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Divorcing: a classic novel about misogyny that was almost lost to it | Books

Divorcing is Susan Taubes’s solely novel. Revealed in 1969, and now reissued by NYRB Classics, it is about rather more than the breakup of a marriage. Maybe it is generally about misogyny and the way it can discourage and deaden a intelligent girl. It’s also about being haunted by the ghosts of the Holocaust and the ghosts of a marriage. And it is about the sort of rupture, each private and historic, that can’t be neatly resolved, not in life nor in a novel. “What’s the correct method to get rid of a wedding ceremony robe one can’t give to one’s daughter or daughter-in-law?” the lady on the centre of the ebook wonders. “No correct method.”

The ebook is witty and despairing in equal measure, formally elegant in its modernist layering of time and place – I want I had learn it a long time in the past. Maybe had I completed so, I’d have filed it on my shelf between two poets – Sylvia Plath, Anne Sexton – and the thinker Hannah Arendt. The daughter of a psychoanalyst and granddaughter of a rabbi, Taubes, born Judit Zsuzsanna Feldmann in Hungary, was a scholar of philosophy and faith and wrote her dissertation on Simone Weil.

Vulnerable and valuable work … Susan Taubes.
Weak and helpful work … Susan Taubes. {Photograph}: Courtesy of Ethan and Tania Taubes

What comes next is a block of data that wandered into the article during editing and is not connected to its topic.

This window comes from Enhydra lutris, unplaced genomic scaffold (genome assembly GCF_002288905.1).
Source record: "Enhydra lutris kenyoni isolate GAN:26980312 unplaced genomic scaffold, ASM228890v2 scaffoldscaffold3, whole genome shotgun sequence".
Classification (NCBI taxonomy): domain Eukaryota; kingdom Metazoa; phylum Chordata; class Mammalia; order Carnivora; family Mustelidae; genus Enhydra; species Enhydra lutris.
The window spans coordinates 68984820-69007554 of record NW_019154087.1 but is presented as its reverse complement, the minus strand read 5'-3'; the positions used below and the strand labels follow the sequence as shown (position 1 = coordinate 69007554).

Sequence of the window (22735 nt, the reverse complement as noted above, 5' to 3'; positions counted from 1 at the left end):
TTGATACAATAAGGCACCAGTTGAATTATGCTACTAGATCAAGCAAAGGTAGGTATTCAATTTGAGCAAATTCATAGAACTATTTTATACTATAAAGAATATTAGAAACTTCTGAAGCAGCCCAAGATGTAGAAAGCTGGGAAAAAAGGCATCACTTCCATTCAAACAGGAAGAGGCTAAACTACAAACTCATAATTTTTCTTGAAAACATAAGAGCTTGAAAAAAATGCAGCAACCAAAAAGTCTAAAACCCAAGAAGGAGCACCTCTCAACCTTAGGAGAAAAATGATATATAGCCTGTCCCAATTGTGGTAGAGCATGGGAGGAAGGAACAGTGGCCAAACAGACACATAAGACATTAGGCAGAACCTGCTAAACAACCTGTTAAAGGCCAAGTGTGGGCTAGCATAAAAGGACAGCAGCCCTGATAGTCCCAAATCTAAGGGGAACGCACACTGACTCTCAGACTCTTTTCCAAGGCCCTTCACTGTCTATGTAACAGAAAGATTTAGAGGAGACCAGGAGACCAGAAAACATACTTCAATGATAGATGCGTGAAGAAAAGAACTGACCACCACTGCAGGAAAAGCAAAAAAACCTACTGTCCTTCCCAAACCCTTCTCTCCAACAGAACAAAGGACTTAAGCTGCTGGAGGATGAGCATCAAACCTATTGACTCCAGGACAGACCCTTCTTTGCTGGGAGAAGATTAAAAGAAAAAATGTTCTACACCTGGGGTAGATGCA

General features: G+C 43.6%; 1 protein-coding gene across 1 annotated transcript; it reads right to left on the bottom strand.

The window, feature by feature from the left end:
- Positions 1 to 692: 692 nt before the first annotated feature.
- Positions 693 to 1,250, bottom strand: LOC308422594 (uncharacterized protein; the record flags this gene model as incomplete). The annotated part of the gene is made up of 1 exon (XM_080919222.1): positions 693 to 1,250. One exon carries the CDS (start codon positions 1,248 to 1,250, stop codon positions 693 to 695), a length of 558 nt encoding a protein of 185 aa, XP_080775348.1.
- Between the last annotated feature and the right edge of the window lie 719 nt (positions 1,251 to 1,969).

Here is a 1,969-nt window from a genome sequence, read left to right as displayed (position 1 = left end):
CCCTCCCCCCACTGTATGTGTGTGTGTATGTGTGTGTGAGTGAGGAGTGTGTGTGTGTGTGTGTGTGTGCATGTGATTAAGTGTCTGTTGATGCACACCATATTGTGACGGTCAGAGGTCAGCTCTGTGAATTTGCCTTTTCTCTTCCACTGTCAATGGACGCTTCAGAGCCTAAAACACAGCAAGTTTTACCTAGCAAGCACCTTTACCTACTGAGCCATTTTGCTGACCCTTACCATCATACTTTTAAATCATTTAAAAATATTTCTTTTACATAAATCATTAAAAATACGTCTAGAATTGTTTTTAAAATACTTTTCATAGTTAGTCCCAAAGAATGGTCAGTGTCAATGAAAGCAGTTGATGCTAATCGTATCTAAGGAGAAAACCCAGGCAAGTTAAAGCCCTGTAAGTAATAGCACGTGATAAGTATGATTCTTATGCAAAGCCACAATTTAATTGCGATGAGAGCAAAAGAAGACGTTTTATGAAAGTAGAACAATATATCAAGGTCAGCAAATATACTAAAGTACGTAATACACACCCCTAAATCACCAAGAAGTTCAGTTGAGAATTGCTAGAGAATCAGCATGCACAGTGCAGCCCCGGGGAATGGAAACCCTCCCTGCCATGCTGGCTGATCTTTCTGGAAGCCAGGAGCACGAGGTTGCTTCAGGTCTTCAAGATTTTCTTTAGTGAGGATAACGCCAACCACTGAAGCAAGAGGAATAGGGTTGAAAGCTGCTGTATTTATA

Set within the US, Paris and Budapest earlier than the second world battle, Divorcing is narrated by a girl who is outwardly useless. She has been decapitated by a passing taxi on a road in Paris. “It occurred so immediately, and moreover my thoughts was on one thing else on the time. However it’s fairly sure I’m useless. It’s within the newspaper.” What sort of useless appears to be the query – in spite of everything, she could be very alert to the circumstances she narrates. However who’s she?

The formidable feminine protagonist on the centre of this quick however epic quest for allusive freedom is Sophie Blind, born in Budapest, now residing in New York. She is within the throes of divorcing her oppressive, mental huge beast of a husband, Ezra Blind. Really, it was arduous for him to persuade her to marry within the first place. “She at all times stated no; to all males; to Ezra. Her look, her stroll, the way in which she dressed, spoke, or stored silence, said it clearly. She was ready for another person. Or maybe for no man.”